The NFL has announced it will partner with General Electric to develop better technology for detecting concussions and protecting the brain, The New York Times reports. The four-year initiative, with $50 million in funding, will begin in March. It'll focus on improving imaging equipment as well as crowd-sourcing safety equipment ideas.
Athletes in the U.S. suffer from 3.8 million sports-related concussions a year. In our January issue, we discussed the possibility of a helmet that could save football.
Building a next-generation jet engine isn’t easy, but from the cool confines of a blacked out holographic chamber in Brooklyn, it can at least be easier. Here, GE and its partners at BBDO New York have assembled ThrottleUp, an immersive 3-D holographic experience that lets users build one of GE’s new energy efficient GEnx jet engines using a gesture controlled holographic interface.
Modern lightbulbs may be getting slightly more environmentally conscious (or at least having unexpected things stuffed into them), but it's still equal parts impressive and depressing that a 100-year-old lightbulb discovered by GE (whose archives are pretty amazing) in a time capsule still works perfectly well when plugged into a circa-2012 socket. This one's a tungsten filament bulb, which was slowly brought up to 60 volts (plugging it into a regular 120-volt socket would probably not have been good) and gave off a healthy, century-old glow. Somehow though, we bet people in 1912 would have expected 2012 to be lit by something like this, not a slightly brighter and rounder version of their own bulb. Video after the jump.
General Electric has pretty much had its hand in every major technological advance in the 130 years since its founding (in part by Thomas Edison!). The company recently started a Tumblr of some of its most striking innovations, filtered through Instagram, a photo sharing service that crops and alters photos to look all fuzzy and vintagey, something like a Polaroid or Instamatic. But this equipment looks at least as amazing without any photo filters, so we asked GE to send us the unaltered photos of these pulse-detonation activators and electrochemical fuel cells and all the other cool stuff they've been posting.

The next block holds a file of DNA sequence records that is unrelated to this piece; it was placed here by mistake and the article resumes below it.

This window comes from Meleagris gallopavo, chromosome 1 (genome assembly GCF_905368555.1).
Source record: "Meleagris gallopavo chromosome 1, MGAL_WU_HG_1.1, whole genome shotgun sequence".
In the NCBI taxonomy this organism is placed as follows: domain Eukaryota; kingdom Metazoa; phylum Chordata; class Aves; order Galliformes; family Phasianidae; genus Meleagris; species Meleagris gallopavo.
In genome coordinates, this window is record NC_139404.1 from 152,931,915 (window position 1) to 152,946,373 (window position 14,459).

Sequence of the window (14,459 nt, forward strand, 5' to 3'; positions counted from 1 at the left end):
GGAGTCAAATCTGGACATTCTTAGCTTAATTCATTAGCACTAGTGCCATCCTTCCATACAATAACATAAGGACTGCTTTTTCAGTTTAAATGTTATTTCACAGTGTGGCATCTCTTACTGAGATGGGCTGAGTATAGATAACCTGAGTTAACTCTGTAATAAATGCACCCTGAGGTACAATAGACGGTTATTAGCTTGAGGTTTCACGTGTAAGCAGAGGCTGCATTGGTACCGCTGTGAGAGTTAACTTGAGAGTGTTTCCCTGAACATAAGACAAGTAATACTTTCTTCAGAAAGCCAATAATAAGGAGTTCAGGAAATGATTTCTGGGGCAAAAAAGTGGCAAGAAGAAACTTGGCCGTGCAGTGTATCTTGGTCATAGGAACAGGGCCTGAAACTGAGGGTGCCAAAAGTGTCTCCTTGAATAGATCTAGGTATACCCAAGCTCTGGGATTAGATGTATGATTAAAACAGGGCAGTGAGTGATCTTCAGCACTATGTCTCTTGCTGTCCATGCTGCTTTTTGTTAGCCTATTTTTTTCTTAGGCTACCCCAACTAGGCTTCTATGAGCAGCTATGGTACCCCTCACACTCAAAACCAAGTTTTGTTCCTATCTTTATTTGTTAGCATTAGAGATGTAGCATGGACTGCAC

See them all in our gallery.
We frequently hear about the ways 3-D printing will change the manufacturing industry, allowing greater precision and lower costs in anything from airplane parts to custom chocolates. Now GE is starting a lab at its research headquarters designed to turn 3-D printing into a manufacturing mainstay, using it to make medical equipment and more.
Organig LEDs hold large promise for efficient, thin and flexible lighting elements (as well as razor-thin TVs), but low-tech power sources continue to constrain more creative uses of the lights. After all, what good is a shirt of woven LEDs if you need to lug around 10 C batteries to power it? Thankfully, GE is teaming up with the makers of printable, paper-thin battery to create self-powered OLEDs with the battery integrated into the thin light element itself.
A Maui resort community is slated for a new smart grid, courtesy of General Electric. The power grid will cut back energy costs by automatically turning off household appliances when electricity prices soar, and aims for the 2012 goal of reducing peak electricity consumption by 15 percent.
The community of Wailea will see new power meters in homes that help monitor electricity usage among different appliances, according to AP. Part of the project also involves upgrading utility computers so that they can better integrate renewable energy from more unpredictable sources such as solar and wind.
Conventional wind turbines have an Achilles heel in the form of their clunky and expensive gearboxes. But that could change with GE's recent purchase of a company that has developed gearless turbine technology based on magnets.
Gearboxes act as the middleman to convert the slow rotations of wind turbine blades into the faster rotations needed for generators to create electricity. The downside of such gears comes from their high-maintenance requirements due to constant stress from wind turbulence.